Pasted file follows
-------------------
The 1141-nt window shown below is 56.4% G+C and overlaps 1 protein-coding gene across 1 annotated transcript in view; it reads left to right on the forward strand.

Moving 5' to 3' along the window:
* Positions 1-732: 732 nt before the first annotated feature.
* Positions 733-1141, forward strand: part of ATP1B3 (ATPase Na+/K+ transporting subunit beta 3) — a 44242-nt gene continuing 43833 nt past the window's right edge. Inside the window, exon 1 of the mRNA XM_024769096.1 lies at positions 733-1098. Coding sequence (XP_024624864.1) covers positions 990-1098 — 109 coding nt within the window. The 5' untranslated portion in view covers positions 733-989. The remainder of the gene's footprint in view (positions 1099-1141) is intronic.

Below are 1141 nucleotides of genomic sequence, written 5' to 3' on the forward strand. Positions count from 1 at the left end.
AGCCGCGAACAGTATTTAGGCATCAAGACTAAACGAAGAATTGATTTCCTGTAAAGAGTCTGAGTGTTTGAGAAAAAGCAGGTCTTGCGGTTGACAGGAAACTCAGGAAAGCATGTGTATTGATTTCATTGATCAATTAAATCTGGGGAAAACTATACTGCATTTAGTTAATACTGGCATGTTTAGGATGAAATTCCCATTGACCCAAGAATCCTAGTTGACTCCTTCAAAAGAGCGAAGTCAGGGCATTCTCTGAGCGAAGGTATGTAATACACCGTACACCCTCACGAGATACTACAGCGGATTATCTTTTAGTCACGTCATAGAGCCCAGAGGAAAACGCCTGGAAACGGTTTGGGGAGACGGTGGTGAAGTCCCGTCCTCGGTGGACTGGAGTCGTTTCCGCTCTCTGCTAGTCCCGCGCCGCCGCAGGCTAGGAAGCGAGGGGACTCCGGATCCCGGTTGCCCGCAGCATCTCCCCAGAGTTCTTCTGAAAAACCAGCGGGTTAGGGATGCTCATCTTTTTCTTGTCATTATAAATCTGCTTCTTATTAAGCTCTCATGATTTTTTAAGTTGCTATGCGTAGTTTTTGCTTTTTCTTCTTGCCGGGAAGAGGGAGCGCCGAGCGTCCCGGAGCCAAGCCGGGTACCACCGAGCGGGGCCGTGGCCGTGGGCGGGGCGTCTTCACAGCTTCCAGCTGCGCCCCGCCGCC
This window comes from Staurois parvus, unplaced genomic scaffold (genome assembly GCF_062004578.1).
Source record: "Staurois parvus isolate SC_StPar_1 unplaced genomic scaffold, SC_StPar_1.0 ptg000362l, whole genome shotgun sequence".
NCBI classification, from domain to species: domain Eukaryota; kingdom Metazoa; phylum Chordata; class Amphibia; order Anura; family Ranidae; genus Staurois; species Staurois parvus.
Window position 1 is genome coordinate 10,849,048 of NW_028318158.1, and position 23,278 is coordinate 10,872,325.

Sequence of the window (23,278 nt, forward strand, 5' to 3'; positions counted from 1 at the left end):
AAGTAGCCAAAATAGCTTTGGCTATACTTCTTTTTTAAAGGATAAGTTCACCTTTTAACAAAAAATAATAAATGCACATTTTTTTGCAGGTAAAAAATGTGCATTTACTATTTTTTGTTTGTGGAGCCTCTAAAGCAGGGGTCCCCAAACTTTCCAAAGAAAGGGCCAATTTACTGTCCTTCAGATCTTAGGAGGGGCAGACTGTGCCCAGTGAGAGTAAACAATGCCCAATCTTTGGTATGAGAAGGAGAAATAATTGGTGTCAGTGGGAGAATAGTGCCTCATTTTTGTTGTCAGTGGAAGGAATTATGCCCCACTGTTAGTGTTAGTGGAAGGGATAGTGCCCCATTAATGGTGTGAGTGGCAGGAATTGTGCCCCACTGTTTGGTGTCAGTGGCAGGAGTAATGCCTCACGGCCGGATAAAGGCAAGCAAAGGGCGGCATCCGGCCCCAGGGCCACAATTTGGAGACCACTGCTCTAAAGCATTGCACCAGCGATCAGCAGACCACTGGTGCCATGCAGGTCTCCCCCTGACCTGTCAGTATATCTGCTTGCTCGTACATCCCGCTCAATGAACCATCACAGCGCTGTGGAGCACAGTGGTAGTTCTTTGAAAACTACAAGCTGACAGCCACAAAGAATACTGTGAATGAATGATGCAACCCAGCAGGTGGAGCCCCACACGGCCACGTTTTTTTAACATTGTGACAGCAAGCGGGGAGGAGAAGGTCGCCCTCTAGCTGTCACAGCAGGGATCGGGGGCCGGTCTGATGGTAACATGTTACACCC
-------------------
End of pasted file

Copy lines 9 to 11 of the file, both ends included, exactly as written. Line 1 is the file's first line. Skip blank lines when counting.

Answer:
NCBI classification, from domain to species: domain Eukaryota; kingdom Metazoa; phylum Chordata; class Amphibia; order Anura; family Ranidae; genus Staurois; species Staurois parvus.
Window position 1 is genome coordinate 10,849,048 of NW_028318158.1, and position 23,278 is coordinate 10,872,325.

Sequence of the window (23,278 nt, forward strand, 5' to 3'; positions counted from 1 at the left end):